Wide variation in venous thromboembolism prophylaxis use after spinal fusion surgery in U.S.
FRIDAY, July 15 (HealthDay News) -- The use of venous thromboembolism (VTE) prophylaxis after spinal fusion surgery varies widely in U.S. hospitals, according to a study published in the July issue of the Journal of Thrombosis and Haemostasis.
Margaret C. Fang, M.D., M.P.H., from the University of California San Francisco, and colleagues investigated the prevalence and outcomes of VTE use after spinal fusion surgery in 244 U.S. hospitals. The records of 80,183 patients from Premier Perspective database, who had undergone spinal fusion surgery between 2003 and 2005, were assessed for receipt of pharmacologic prophylaxis, mechanical prophylaxis, or both within the first seven days after surgery. Discharge diagnosis codes were also analyzed for VTE and postoperative hemorrhage during the period of hospitalization and within 30 days following surgery.
The investigators found that cervical and lumbar fusions were the most common surgeries conducted (49.0 and 47.8 percent, respectively). A total of 60.6 percent of the patients received thromboembolism prophylaxis within the first week after surgery, most frequently mechanical prophylaxis alone (47. 6 percent). Prophylaxis was provided to 90 percent or more of the patients in 26.2 percent of the hospitals, while 33. 2 percent of the hospitals provided prophylaxis to fewer than 50 percent of their patients. Venous thromboembolism was diagnosed within 30 days following surgery at a rate of 0.45 percent and the rate of postoperative hemorrhage was 1.1 percent.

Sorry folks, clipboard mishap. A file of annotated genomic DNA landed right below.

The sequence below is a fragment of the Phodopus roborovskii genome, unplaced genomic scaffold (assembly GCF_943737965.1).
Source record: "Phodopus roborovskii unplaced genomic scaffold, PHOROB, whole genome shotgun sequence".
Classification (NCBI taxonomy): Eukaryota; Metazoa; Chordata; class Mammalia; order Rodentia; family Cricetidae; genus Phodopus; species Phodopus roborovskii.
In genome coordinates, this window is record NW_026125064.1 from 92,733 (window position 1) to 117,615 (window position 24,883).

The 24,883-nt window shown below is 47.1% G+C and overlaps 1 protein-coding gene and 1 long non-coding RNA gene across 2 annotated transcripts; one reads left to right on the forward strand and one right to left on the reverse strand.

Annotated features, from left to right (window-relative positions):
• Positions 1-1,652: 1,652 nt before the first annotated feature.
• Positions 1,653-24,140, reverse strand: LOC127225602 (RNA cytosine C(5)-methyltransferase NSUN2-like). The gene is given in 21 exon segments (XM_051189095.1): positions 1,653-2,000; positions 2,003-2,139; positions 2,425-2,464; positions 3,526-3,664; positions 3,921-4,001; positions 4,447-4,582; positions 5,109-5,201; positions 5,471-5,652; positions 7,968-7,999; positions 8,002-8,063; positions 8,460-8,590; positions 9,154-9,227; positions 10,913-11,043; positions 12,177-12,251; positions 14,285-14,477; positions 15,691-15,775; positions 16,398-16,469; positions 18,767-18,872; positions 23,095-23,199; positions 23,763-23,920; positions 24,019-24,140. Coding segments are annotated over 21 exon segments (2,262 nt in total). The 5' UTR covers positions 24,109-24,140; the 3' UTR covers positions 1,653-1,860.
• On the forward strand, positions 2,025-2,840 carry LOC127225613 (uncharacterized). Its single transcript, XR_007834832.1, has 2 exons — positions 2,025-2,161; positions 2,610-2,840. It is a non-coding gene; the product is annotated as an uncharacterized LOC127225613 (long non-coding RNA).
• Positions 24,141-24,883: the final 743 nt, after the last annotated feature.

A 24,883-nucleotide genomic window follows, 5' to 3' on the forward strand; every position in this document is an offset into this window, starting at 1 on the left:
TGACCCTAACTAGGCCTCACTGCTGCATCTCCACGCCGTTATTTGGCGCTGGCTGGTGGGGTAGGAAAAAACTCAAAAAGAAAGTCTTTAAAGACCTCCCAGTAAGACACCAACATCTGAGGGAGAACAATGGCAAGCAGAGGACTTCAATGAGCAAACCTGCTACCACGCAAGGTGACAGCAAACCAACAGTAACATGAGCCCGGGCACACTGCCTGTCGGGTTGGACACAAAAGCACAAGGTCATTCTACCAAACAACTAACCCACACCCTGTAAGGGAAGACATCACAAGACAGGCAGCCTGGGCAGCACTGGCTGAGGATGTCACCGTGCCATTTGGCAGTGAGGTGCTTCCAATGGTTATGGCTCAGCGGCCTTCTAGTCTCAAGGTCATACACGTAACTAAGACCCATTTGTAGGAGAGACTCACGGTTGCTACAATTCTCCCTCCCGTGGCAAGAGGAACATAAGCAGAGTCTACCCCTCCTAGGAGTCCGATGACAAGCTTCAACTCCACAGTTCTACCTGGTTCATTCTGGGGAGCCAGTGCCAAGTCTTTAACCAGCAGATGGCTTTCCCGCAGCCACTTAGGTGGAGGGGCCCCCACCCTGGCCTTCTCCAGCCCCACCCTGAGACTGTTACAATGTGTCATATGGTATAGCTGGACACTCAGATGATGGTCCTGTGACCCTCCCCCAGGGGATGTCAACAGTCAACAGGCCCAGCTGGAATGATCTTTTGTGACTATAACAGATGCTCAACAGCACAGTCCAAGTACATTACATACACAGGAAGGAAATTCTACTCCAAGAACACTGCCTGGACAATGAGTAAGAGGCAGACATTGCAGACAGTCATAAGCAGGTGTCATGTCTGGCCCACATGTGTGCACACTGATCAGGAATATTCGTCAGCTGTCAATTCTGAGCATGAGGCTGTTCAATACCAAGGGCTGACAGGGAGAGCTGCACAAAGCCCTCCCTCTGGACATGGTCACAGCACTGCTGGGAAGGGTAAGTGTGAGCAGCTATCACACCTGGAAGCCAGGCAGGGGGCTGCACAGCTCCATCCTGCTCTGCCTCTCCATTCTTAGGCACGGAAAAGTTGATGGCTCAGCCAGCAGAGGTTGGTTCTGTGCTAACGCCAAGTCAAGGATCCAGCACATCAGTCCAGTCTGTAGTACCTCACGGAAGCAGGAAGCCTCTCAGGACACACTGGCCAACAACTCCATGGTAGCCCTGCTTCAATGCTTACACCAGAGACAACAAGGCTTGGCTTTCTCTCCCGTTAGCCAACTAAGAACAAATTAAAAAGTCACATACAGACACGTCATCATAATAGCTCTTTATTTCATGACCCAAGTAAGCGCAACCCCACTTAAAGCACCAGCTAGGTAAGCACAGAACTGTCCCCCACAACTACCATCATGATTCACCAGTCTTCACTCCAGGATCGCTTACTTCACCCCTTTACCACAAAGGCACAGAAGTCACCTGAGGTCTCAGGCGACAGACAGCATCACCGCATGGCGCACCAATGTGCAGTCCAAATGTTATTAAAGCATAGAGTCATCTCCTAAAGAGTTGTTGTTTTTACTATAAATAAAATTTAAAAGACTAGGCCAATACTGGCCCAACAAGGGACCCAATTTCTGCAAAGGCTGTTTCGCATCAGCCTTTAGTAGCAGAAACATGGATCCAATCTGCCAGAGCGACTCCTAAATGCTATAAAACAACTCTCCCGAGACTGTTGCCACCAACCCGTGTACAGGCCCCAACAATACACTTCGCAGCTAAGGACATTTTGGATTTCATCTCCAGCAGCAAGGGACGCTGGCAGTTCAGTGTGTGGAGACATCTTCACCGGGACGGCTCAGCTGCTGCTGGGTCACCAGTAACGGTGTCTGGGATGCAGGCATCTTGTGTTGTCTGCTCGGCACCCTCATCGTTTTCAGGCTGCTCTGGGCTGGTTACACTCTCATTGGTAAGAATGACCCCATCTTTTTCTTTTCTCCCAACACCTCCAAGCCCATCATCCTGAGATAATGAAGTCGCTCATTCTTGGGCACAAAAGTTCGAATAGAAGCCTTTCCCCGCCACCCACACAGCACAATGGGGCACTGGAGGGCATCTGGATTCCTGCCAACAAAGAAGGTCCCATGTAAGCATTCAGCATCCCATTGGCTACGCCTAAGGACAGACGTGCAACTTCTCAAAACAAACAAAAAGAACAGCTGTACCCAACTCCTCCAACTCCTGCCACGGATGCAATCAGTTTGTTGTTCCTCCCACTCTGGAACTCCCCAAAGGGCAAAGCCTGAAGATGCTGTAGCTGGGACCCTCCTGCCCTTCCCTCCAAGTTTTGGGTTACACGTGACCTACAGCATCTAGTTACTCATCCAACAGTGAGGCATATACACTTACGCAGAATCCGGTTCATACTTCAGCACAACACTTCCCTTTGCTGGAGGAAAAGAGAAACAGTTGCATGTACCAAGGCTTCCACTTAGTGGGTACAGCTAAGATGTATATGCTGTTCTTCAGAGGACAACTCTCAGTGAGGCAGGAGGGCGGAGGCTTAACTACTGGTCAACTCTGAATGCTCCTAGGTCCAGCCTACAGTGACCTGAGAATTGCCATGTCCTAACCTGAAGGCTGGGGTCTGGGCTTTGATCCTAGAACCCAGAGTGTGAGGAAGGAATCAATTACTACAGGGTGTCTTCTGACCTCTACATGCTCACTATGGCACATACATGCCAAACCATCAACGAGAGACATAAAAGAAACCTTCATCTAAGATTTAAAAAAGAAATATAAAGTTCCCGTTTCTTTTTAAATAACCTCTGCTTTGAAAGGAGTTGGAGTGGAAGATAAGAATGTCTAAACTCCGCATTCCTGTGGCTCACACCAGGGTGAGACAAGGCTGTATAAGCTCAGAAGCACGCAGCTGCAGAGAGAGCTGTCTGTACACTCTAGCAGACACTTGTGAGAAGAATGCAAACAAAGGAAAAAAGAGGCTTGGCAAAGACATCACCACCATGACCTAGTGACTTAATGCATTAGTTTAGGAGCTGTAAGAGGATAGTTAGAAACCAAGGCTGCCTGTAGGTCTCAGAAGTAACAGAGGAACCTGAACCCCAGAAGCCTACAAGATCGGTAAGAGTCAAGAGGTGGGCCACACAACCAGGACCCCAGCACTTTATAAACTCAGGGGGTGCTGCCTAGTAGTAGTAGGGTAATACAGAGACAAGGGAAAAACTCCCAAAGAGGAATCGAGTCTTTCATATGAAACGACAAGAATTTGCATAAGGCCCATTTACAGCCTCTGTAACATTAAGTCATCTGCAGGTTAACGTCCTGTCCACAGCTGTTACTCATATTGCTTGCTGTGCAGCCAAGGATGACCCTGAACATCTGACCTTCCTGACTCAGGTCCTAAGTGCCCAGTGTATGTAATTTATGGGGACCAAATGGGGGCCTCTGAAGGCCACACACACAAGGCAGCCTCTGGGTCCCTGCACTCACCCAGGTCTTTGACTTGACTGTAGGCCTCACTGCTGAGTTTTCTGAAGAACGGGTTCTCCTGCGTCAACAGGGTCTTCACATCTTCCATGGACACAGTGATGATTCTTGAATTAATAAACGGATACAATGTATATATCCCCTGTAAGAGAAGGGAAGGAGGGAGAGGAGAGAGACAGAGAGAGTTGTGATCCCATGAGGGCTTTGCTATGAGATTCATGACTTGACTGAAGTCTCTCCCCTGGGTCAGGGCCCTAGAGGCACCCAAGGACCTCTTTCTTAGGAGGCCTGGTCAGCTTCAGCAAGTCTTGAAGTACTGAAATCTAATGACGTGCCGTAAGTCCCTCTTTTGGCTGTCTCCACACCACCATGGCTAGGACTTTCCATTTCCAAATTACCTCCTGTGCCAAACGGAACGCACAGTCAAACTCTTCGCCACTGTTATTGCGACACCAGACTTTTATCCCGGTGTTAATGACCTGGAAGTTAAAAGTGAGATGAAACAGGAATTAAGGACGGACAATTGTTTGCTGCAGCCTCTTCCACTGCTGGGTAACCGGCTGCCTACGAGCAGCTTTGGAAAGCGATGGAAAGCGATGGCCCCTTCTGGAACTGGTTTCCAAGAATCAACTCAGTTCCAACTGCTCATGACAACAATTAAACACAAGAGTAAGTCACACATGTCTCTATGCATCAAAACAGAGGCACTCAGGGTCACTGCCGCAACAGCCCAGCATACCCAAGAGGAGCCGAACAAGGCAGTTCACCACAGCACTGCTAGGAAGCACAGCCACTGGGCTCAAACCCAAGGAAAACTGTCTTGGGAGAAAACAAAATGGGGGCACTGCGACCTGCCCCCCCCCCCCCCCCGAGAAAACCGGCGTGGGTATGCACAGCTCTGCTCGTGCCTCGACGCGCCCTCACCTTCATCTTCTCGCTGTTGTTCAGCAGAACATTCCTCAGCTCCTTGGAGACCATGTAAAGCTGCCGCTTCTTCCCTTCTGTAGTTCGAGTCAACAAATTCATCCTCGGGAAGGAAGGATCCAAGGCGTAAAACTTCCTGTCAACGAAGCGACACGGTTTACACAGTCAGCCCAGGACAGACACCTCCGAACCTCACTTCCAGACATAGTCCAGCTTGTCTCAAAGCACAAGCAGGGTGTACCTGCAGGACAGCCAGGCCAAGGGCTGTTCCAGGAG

"Substantial variation exists in the use of thromboembolism prophylaxis after spinal fusion surgery in the U.S.A. Nevertheless, overall rates of diagnosed thromboembolism after spinal fusion appear to be low," the authors write.
One of the study authors disclosed financial ties to the pharmaceutical and health insurance industries.
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